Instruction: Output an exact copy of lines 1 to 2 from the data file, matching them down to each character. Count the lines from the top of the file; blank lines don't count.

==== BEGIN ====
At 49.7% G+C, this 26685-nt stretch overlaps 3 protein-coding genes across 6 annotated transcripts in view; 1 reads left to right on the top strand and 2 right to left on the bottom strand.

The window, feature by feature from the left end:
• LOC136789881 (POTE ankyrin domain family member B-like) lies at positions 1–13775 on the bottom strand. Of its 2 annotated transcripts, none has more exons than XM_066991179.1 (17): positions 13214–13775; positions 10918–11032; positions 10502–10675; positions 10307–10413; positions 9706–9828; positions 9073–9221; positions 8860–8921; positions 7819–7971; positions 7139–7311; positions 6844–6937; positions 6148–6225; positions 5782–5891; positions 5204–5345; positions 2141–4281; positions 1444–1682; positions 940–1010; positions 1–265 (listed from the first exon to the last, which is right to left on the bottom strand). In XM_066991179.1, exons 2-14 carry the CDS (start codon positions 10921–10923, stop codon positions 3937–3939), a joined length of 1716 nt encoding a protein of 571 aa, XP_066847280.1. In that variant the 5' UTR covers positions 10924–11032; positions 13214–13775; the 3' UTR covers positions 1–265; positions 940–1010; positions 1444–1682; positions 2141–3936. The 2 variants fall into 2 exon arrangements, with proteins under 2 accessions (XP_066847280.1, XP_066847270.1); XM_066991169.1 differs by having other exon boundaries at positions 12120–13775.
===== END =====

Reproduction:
At 49.7% G+C, this 26685-nt stretch overlaps 3 protein-coding genes across 6 annotated transcripts in view; 1 reads left to right on the top strand and 2 right to left on the bottom strand.

The window, feature by feature from the left end: